The Ministerial Directives state that the Ombudsman shall not investigate any complaint relating to an occurrence prior to June 15, 1998. Of course, the four complaints that I received occurred before that date. The Directives go on to provide, however, that if the Minister considers it to be in the public interest, including the interest of members of the DND and the CF as a whole, he can approve of an investigation that relates to matters predating June 15, 1998.
 

I was struck by the size and the systemic nature of the problem. I was struck by the implications that DND’s treatment of this matter would have on the morale of those who have served until the end of their career in the Canadian Forces. It was obvious to me that an affair like this could also impact on the morale of current members, and on their confidence that the institution they serve has their best interests in mind. I therefore asked the Minister for special permission to undertake an investigation into the Forces Reduction Program repayment incident. The Minister granted my request, hence this report.

 

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Investigative Process

After my Office received the Minister’s direction to investigate the complaints, the file was assigned to an investigator. An investigation plan was formulated and approved, and waivers of confidentiality and consents to the release of personal information were obtained from the complainants.
 

Interviews were then conducted with the complainants and with personnel from Director Accounts Processing, Pay and Pensions 4 (DAPPP 4), who are responsible for inquiries related to pension issues. DAPPP 4 was also responsible for collection of FRP overpayments.
 

During the investigation, relevant documentation was reviewed, including:

  • Material provided by each individual complainant;
     
  • Canadian Forces Administrative Order (CFAO) 203-3;
     
  • Queen’s Regulations and Orders 203.04;
     
  • Financial Administration Act, R.S.C. 1985, c. F-11;
     
  • Overpayment to Certain Members of the Canadian Forces Remission Order, SI/99-99;
     
  • Canadian Forces Superannuation Act, R.S.C., c. C-17;
     
  • The Canadian Forces Superannuation Regulations, C.S.C., c.396;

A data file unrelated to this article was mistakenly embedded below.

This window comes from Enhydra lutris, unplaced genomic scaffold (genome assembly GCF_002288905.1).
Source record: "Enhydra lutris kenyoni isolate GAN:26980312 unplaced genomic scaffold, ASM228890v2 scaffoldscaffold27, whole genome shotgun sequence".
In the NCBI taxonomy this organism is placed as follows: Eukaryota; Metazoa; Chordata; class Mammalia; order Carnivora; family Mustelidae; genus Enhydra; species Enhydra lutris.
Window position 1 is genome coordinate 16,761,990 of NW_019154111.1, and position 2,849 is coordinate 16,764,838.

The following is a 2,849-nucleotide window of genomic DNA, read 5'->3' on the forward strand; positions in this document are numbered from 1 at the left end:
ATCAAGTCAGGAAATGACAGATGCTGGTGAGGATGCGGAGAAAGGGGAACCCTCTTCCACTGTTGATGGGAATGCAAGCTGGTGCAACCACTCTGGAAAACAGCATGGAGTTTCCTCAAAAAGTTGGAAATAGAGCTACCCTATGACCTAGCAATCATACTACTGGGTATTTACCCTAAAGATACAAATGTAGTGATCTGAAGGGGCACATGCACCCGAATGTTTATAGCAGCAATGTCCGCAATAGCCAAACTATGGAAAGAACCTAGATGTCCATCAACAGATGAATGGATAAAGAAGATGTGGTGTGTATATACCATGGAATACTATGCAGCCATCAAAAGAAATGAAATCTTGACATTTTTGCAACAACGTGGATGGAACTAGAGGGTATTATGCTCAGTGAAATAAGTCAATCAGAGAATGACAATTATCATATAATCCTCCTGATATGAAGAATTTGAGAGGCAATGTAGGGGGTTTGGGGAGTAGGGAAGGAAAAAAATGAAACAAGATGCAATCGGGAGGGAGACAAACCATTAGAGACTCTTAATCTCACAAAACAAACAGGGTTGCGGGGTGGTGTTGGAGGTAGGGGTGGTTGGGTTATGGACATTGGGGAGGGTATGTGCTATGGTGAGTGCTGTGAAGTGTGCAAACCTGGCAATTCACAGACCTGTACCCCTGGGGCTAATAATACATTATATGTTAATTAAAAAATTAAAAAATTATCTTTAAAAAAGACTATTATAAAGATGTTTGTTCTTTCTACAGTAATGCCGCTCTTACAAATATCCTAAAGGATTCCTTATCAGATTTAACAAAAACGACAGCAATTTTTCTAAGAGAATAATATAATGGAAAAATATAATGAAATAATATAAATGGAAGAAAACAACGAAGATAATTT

• War Veterans Allowance Act, R.S.C. 1985, c. W-3;
     
  • Pension Act, R.S.C. 1985, c. P-6;
     
  • Relevant Treasury Board Policies and Guidelines;
     
  • Proposal to Remit Overpayments, submitted by DND to Treasury Board, 13 February 1997.

 

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Findings

The Mistake

The FRP was the first time a cash-out value for unused leave had been authorized for CF members. DND officials thought erroneously that there were no specific policies or procedures in place for calculating the cash-out value of unused leave. Therefore, the Director of Pay Services, the Director Personnel Administration and Services and the Director Compensation and Benefits Administration all agreed upon the method of calculating the cash-out value that was held out to members. The method of calculation exceeded that provided for in a Treasury Board Policy that was in place since 1991.

 

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Reliance on the Mistake

The purpose of the FRP was to induce early retirement. Members were expected to rely on the details of the program and were expected to be enticed by those details. Issues of the Personnel Newsletter each year the FRP was offered provided specific information on the program. Members were encouraged to consider the FRP offer.

There is no question that members did rely on the details of the program in making their decision whether to take the payment in lieu of unused leave option, and even whether to retire. This is not only obvious from the nature of the representations made, but the complainants we spoke to told us as much. They have advised us that it was only after careful study of the information provided that they decided to accept the early retirement package. Some have said that had they known the cash value that Treasury Board guidelines would ascribe to unused leave, it would have made a difference in their decision regarding early retirement. They would have either opted not to take their early release, or take the leave at the time of release. They relied on the figures provided by DND and, because they took that option, they have suffered a financial loss. Moreover, the loss cannot now be made “right” by restoring them to the position they would have been in had the error not occurred. They have been prejudiced by the error.

 

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The Reasonableness of the Reliance